“Freedom’s just another word for nothing left to lose,” Janis Joplin famously sang, and though they are probably too young to know many more of the lyrics than that, I think the two women at the heart of Tiffany Hawk’s delightfully bittersweet novel Love Me Anyway would gamely sing along.
Love Me Anyway follows two flight attendants in their early twenties. Emily is serious, describes herself as “mousy,” and has forced herself to grow up too fast. She gets married straight out of high school to a man she doesn’t particularly love and who ends up being abusive both emotionally and physically.
If only, Emily thinks, she could be as fun and free-spirited as her friend and sometime-roommate KC. KC seems to move from one situation to the next effortlessly, loves a party, flirts (and sometimes goes home with) men, and seems to do it all with no regrets. While KC does help Emily recover her inner youth, she doesn’t disclose her own heartbreak over a terminally ill mother and a father who left the family long ago. She tries to connect with him, but he doesn’t seem at all sorry for the way he left his daughter and wife behind.
In trying to live up to her friend’s sense of adventure and fun, Emily overcompensates somewhat, becoming involved with a married older man who’s everything her young ex-husband was not. She’s so happy, and he’s so terrific, that the reader hopes his wife back home is a real prude or a pig or some kind of horrible bigot or something. Unfortunately, she’s not, and his beloved children at home are pretty wonderful too. What’s Emily — a good girl at heart who’s finally enjoying herself for the first time — to do?
Is freedom having nothing to lose, or is it just having no regrets?
I read this book as a “buddy read” with my mom, who’s an avid literary fiction reader. I like to use my mom as a barometer for a book’s general readability, since she reads so widely and is not quite as dark-minded and weird (literarily, I mean!) as I am. She loved Hawk’s novel, and I caught her getting teary at the end. (The final two pages, I can vouch, are simply perfect — opening the book outward to just a wide enough scope that you sit back and know you’ve finished not just a story, but a work.)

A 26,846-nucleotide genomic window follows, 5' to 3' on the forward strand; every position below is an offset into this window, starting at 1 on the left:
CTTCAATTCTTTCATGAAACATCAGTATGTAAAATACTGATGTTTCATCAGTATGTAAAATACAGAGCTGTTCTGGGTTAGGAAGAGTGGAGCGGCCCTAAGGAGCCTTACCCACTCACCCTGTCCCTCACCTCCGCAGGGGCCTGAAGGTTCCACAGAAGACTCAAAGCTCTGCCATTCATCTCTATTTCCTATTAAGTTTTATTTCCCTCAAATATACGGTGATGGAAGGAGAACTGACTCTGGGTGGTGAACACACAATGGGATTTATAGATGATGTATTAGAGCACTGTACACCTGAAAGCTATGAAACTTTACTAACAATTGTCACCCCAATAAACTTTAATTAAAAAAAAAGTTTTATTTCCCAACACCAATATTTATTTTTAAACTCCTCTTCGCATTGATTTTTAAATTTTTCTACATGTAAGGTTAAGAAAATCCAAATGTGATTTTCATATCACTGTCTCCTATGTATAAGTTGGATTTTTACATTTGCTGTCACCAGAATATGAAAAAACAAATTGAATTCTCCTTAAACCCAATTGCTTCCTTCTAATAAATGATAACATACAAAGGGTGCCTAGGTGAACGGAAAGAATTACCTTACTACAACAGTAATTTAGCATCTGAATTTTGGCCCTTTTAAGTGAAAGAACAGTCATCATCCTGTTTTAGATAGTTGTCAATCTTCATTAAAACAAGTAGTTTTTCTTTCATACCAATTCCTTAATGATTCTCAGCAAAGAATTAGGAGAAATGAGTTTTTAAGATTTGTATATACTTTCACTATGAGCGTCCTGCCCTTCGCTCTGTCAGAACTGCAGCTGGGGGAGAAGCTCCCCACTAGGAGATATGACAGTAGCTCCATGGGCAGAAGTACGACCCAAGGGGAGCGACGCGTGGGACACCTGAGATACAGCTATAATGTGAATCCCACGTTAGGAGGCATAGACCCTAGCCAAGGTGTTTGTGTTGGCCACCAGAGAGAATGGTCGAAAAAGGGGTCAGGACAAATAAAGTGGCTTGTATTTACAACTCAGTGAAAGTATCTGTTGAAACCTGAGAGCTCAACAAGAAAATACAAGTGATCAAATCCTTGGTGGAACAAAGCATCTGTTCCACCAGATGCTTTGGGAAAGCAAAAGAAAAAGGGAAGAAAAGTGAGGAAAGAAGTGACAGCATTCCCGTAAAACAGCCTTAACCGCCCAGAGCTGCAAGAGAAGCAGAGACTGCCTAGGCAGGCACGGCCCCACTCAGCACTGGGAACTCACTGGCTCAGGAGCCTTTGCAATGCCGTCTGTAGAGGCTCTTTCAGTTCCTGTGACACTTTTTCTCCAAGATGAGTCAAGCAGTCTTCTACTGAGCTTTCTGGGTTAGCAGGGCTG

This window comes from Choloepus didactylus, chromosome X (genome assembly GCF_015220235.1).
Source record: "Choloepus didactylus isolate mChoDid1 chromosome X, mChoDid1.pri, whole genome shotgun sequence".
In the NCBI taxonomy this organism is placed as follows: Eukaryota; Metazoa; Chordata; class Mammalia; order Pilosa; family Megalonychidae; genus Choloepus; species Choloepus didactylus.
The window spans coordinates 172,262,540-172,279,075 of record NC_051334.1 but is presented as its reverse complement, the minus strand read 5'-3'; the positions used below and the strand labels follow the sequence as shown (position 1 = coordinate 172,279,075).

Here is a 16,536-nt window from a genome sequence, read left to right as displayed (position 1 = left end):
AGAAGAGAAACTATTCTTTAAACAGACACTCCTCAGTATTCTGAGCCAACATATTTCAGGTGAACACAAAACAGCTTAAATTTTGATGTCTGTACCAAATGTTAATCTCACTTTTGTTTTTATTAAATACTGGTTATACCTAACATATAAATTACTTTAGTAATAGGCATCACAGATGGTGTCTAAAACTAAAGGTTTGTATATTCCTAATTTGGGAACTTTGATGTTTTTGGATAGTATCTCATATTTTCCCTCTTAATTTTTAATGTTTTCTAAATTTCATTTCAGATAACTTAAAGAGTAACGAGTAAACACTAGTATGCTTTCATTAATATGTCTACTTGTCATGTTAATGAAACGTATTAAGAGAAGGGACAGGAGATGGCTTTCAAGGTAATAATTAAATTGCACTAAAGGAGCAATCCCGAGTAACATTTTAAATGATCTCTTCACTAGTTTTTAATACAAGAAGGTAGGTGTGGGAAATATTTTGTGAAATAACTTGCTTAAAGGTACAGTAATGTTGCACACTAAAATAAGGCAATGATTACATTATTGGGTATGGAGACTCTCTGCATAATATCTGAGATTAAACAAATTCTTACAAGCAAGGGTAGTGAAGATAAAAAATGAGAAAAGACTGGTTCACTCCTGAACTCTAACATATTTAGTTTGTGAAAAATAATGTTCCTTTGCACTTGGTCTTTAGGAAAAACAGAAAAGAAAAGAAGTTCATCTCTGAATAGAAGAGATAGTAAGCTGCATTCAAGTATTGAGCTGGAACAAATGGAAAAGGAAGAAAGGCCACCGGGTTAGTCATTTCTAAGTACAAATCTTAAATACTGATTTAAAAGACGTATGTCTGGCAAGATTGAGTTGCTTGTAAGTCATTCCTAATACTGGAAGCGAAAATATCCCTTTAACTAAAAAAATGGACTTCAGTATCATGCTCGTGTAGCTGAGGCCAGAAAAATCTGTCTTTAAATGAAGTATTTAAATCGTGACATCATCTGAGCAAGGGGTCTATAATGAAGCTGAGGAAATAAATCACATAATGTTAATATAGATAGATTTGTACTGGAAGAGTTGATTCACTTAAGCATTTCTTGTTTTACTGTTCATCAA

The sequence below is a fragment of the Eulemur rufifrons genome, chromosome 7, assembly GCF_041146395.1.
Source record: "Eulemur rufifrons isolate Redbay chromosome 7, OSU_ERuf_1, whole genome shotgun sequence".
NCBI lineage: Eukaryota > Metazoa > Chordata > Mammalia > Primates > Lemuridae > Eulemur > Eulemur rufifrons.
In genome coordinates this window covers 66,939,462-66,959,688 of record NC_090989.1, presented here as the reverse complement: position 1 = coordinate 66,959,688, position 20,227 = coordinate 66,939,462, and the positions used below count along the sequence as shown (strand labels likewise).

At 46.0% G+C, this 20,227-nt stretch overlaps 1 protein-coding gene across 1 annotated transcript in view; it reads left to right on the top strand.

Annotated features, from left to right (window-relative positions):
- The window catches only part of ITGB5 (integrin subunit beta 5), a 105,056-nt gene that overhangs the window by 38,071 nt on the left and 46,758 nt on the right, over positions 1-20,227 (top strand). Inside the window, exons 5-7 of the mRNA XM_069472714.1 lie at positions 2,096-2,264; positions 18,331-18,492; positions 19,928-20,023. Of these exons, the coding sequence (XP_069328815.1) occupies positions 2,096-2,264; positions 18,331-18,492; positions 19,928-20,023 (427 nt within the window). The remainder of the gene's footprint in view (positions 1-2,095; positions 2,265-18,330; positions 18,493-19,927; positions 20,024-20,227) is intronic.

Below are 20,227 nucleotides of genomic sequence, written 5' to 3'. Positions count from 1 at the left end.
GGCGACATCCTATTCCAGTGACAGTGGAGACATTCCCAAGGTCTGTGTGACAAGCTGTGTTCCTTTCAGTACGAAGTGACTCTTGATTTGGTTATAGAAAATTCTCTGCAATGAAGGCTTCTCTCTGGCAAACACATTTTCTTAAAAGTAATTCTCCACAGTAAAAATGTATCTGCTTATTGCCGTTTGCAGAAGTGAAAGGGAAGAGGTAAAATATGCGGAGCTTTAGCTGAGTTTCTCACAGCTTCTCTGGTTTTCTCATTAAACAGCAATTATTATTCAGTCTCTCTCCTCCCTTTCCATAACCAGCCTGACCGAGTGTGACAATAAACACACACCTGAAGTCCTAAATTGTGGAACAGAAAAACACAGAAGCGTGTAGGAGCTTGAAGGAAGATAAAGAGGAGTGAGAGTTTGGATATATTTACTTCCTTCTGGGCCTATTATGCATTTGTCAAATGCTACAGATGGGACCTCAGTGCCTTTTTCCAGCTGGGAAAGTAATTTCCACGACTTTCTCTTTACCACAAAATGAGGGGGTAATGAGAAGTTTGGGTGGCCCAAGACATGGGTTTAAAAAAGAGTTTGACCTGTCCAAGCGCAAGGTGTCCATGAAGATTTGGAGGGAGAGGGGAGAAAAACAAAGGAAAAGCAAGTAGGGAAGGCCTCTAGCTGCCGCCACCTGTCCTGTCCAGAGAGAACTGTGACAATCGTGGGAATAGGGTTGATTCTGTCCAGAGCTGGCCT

My mom called Love Me Anyway a “page turner” and said she connected to Emily and KC. Like a true mom, she “wanted to see them make good choices.” She noticed, where I did not, that the ups and downs of air travel mimicked the characters’ search for love. She was intrigued by the insider’s eye into the world of flight attendants (Hawk writes from experience, having been one herself!) and cited one of her favorite quotes as coming from Emily’s dad: “You just have to let go of the life you wanted in order to live the life you have.”
As for me, I found it refreshing to get a take on one’s twenties that tells it like it is. How many times have you heard people lament that their twenties ended too soon, that those had been the days, all the freedom and possibility? Well, if that were really true, then why’d they ever settle down? My guess is that because, like most everyone else on earth, they felt that something was missing. For Emily and KC, very specific people are missing — parents, lovers — but I think this feeling is common among many young people, and all that freedom comes with a searching, unmoored feeling that can be downright distressing for some people.
Both KC and Emily realize they’ve been flight attendants because they are running from something:
This is the promise of the flight attendant gig. It will quickly fill this hole inside of her with foreign sounds and smells and sights. Day by day, an onslaught of new memories will push out the old.
Interestingly, I think that’s why a lot of people join the military, too. Surely, not everyone joins up because they have nothing left to lose. But aren’t they hoping to lose at least a little bit of something?
Hawk writes her twenty-somethings — early twenty-somethings! — with compassion and complexity and a good twist of wry humor, so that they are fully formed people, not just (Ian McEwan’s Sweet Tooth anyone?) some idea of carefree and beautiful girls.
So, this being December 4th, here’s a question: who on your holiday list might enjoy Love Me Anyway?
Maybe that family member who travels a lot and needs a good plane read. That twenty-something who could use a break from the heavy college books, or your sister who’s in the book club, or even your grandma if she’s hip enough. Love Me Anyway has a wide appeal, and if you choose to give this one as a holiday gift you’ll look respectable, smart, literary — and maybe just a little more youthful too. Go on, buy this one. It ain’t exactly free, but it won’t give you any regrets.
Buy Love Me Anyway here
Tiffany Hawk’s web site
Read Tiffany in The New York Times’s Modern Love
About Tiffany Hawk:
Tiffany Hawk is a former flight attendant with a BA from UCLA and an MFA from UC Riverside. Her debut novel, Love Me Anyway, was published in 2013 by St. Martin’s Press, and her short fiction and personal essays have appeared in such places as The New York Times, The Potomac Review, StoryQuarterly, and NPR’s “All Things Considered.” She has also worked as travel editor at Coast magazine and as a freelance journalist for publications that include the Los Angeles Times, Sunset, CNN.com, GQ.com, and National Geographic Traveler. Now married to an Air Force pilot and a mother of two, she is a private writing coach and has taught writing workshops at Rutgers University, Southern New Hampshire University, and The Writer’s Center in DC.